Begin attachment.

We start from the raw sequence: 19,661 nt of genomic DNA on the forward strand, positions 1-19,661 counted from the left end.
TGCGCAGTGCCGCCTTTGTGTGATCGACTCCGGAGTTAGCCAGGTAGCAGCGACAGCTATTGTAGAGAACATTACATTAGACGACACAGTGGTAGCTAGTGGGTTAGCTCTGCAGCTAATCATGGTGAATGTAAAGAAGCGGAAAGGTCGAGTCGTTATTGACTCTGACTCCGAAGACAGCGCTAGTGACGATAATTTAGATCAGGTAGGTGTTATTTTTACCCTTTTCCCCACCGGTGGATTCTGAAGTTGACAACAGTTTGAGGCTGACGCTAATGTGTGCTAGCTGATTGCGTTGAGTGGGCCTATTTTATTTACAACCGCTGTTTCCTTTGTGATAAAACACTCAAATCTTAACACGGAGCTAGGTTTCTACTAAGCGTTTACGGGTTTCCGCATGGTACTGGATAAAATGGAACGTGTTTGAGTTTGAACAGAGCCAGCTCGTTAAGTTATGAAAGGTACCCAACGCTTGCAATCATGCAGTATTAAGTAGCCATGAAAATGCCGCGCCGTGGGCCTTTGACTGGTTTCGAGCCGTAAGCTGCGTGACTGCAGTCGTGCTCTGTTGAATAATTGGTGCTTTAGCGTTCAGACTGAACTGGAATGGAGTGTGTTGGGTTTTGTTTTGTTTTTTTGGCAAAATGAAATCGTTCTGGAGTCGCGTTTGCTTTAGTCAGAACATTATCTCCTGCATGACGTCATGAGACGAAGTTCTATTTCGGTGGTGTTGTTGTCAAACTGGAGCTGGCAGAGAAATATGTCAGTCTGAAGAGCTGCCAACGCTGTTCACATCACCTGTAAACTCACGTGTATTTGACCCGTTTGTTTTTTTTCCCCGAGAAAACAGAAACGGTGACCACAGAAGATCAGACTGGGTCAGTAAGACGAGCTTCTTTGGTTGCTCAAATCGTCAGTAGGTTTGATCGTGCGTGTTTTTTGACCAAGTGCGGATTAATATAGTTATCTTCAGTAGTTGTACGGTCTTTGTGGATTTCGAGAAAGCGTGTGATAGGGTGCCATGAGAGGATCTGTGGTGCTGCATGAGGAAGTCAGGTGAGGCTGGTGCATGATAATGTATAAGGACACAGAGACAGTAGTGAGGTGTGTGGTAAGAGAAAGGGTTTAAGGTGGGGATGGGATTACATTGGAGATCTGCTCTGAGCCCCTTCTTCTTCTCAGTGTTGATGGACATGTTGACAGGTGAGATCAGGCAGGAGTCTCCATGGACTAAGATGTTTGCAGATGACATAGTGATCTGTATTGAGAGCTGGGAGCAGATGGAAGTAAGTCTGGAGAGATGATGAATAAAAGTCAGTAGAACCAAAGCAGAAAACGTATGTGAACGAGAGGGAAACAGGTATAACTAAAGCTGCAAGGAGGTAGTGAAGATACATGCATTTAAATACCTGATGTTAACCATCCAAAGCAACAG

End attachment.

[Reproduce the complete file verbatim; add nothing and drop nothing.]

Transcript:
We start from the raw sequence: 19,661 nt of genomic DNA on the forward strand, positions 1-19,661 counted from the left end.
TGCGCAGTGCCGCCTTTGTGTGATCGACTCCGGAGTTAGCCAGGTAGCAGCGACAGCTATTGTAGAGAACATTACATTAGACGACACAGTGGTAGCTAGTGGGTTAGCTCTGCAGCTAATCATGGTGAATGTAAAGAAGCGGAAAGGTCGAGTCGTTATTGACTCTGACTCCGAAGACAGCGCTAGTGACGATAATTTAGATCAGGTAGGTGTTATTTTTACCCTTTTCCCCACCGGTGGATTCTGAAGTTGACAACAGTTTGAGGCTGACGCTAATGTGTGCTAGCTGATTGCGTTGAGTGGGCCTATTTTATTTACAACCGCTGTTTCCTTTGTGATAAAACACTCAAATCTTAACACGGAGCTAGGTTTCTACTAAGCGTTTACGGGTTTCCGCATGGTACTGGATAAAATGGAACGTGTTTGAGTTTGAACAGAGCCAGCTCGTTAAGTTATGAAAGGTACCCAACGCTTGCAATCATGCAGTATTAAGTAGCCATGAAAATGCCGCGCCGTGGGCCTTTGACTGGTTTCGAGCCGTAAGCTGCGTGACTGCAGTCGTGCTCTGTTGAATAATTGGTGCTTTAGCGTTCAGACTGAACTGGAATGGAGTGTGTTGGGTTTTGTTTTGTTTTTTTGGCAAAATGAAATCGTTCTGGAGTCGCGTTTGCTTTAGTCAGAACATTATCTCCTGCATGACGTCATGAGACGAAGTTCTATTTCGGTGGTGTTGTTGTCAAACTGGAGCTGGCAGAGAAATATGTCAGTCTGAAGAGCTGCCAACGCTGTTCACATCACCTGTAAACTCACGTGTATTTGACCCGTTTGTTTTTTTTCCCCGAGAAAACAGAAACGGTGACCACAGAAGATCAGACTGGGTCAGTAAGACGAGCTTCTTTGGTTGCTCAAATCGTCAGTAGGTTTGATCGTGCGTGTTTTTTGACCAAGTGCGGATTAATATAGTTATCTTCAGTAGTTGTACGGTCTTTGTGGATTTCGAGAAAGCGTGTGATAGGGTGCCATGAGAGGATCTGTGGTGCTGCATGAGGAAGTCAGGTGAGGCTGGTGCATGATAATGTATAAGGACACAGAGACAGTAGTGAGGTGTGTGGTAAGAGAAAGGGTTTAAGGTGGGGATGGGATTACATTGGAGATCTGCTCTGAGCCCCTTCTTCTTCTCAGTGTTGATGGACATGTTGACAGGTGAGATCAGGCAGGAGTCTCCATGGACTAAGATGTTTGCAGATGACATAGTGATCTGTATTGAGAGCTGGGAGCAGATGGAAGTAAGTCTGGAGAGATGATGAATAAAAGTCAGTAGAACCAAAGCAGAAAACGTATGTGAACGAGAGGGAAACAGGTATAACTAAAGCTGCAAGGAGGTAGTGAAGATACATGCATTTAAATACCTGATGTTAACCATCCAAAGCAACAG